First Principles & Scheme

(Or, The Value of Working at Lower Levels of Abstraction.)

I’m loving working in Scheme because it forces me to work from First Principles.

There’s a huge value in the convenience functions that most languages wrap around those first principles, but it’s like buying and using a car vs. building the car you’re using.

The latter is more work but you’re going to really understand how that car works and you’re going to have the perfect car for your needs.

Some languages (cars) are built for speed (Rust, Go). Some are built for user happiness (Ruby). Some are built for making a specific task easy (SQL). Each has its pros and cons.

Scheme feels like it’s built to be buildable. It’s the Lego™ set of languages.

Like Lego™ if you want to quickly build some complex thing, it’s going to require a lot more time and effort unless you’ve got some pieces pre-built (by you or others). Like Lego™ there is very little limitation to what you can do with it.

The car you build won’t necessarily be the fastest possible car, but it will be the perfect car for your needs. Imagine making a pick-up truck that lets you safely chain additional truck-beds to it when you have big loads. No-one makes a car/truck like that. They make faster cars. They make better looking cars. They make cars your kids can drive. But they don’t make the perfect car for every use case.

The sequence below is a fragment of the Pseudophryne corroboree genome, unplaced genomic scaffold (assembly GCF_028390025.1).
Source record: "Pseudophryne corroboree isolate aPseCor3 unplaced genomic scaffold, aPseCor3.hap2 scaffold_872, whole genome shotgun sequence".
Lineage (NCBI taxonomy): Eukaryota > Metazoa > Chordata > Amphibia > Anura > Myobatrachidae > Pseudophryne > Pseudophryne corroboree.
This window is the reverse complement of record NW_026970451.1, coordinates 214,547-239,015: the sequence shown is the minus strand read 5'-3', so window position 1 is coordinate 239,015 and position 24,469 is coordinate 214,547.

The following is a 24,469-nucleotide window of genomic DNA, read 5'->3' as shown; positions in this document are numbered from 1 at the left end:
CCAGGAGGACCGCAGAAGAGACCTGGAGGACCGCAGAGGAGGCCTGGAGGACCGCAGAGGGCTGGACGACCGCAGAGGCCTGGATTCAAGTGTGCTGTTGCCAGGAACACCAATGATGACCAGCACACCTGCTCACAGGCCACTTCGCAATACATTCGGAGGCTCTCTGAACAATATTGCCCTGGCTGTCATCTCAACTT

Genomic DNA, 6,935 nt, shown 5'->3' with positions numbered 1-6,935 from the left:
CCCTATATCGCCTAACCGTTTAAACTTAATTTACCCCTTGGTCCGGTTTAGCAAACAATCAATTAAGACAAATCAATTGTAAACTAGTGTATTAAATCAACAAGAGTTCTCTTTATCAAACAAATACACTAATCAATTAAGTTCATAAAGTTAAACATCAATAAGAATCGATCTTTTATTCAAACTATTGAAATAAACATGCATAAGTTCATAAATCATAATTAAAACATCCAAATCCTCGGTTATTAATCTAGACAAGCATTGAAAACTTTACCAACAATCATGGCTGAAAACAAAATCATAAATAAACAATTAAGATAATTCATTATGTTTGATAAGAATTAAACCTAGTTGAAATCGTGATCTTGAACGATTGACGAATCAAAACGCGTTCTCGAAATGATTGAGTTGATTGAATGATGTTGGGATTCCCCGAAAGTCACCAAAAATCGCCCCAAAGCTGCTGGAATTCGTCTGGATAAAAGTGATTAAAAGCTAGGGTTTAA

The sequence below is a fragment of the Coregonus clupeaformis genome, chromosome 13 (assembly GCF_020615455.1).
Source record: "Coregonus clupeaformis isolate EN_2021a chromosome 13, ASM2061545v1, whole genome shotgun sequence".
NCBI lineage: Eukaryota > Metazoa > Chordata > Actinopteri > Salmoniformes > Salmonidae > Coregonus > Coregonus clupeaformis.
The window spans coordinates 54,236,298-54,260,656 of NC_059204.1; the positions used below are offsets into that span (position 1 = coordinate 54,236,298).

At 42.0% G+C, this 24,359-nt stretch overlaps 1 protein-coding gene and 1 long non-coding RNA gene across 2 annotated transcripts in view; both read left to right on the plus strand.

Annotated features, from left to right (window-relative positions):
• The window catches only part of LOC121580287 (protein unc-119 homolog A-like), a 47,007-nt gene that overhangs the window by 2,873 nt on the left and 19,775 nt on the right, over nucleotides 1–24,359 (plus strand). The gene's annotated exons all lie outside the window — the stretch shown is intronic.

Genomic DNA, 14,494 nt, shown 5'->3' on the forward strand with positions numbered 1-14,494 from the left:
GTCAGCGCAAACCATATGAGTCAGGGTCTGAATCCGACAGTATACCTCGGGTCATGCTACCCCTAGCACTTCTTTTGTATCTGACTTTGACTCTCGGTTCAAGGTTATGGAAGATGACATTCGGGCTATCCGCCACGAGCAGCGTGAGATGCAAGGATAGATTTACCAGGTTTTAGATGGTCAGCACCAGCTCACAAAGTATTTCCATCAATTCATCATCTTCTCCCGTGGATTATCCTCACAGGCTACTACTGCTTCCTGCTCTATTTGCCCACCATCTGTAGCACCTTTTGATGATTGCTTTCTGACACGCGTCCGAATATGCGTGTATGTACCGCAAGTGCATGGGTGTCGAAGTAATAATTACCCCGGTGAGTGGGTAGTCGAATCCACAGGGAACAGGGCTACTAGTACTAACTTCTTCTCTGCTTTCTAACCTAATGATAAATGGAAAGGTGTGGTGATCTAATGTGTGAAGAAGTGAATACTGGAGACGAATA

Understanding first principles allows you to create that perfect vehicle for your needs. Most languages are pre-built cars. Some are highly specialized Formula-1 models that will send inexperienced developers hurtling into the wall at high speed. Some are comfortable Honda station wagons that’ll get you to your destination safely. Some are Porche 911’s: fun, relatively safe, go reasonably fast, but they’re terrible for taking the whole family and picking up groceries.